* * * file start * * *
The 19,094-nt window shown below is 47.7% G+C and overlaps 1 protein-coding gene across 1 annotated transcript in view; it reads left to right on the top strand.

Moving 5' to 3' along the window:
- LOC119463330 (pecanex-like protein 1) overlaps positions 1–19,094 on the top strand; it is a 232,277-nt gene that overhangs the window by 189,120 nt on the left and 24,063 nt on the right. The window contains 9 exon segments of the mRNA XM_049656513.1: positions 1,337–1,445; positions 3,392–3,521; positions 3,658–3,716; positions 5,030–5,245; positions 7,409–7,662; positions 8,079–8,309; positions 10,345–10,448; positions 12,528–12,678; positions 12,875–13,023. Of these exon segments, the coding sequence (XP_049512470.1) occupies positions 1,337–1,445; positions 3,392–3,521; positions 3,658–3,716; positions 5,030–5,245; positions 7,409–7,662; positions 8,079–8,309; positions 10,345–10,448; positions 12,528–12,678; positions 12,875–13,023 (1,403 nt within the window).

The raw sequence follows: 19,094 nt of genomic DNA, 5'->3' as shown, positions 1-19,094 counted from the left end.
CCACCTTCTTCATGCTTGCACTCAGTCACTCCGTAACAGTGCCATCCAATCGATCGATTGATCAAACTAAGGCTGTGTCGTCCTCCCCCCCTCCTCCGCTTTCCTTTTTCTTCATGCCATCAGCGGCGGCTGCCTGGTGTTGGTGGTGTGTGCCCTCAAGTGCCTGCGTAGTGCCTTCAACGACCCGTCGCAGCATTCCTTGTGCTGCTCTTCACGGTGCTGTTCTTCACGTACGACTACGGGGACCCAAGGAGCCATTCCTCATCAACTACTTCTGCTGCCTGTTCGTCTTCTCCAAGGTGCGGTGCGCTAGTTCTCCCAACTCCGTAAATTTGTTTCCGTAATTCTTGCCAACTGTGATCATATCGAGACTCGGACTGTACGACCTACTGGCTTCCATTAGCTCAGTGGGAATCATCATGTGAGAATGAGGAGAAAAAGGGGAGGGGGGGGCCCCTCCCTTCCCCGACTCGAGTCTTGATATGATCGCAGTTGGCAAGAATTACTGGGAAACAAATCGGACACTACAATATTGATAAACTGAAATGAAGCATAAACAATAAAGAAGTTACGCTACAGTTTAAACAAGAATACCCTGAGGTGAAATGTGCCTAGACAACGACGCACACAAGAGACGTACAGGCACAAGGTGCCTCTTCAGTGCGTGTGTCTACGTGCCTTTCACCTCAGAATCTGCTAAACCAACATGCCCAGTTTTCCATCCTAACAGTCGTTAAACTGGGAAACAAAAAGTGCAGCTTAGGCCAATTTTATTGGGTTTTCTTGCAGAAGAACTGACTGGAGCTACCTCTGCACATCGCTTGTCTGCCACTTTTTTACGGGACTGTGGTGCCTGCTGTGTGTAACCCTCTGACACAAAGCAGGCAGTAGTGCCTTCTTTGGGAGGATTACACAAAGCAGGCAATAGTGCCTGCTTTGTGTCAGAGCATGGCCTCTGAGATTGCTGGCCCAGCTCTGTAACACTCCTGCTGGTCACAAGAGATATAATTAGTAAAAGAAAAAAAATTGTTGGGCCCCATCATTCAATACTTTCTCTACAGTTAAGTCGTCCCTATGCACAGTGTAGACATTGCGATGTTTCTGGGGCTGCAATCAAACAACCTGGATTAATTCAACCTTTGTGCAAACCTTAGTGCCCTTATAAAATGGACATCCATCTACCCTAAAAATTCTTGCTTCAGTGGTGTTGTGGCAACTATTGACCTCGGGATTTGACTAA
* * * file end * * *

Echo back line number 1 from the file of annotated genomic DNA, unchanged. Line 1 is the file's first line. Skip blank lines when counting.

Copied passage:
The 19,094-nt window shown below is 47.7% G+C and overlaps 1 protein-coding gene across 1 annotated transcript in view; it reads left to right on the top strand.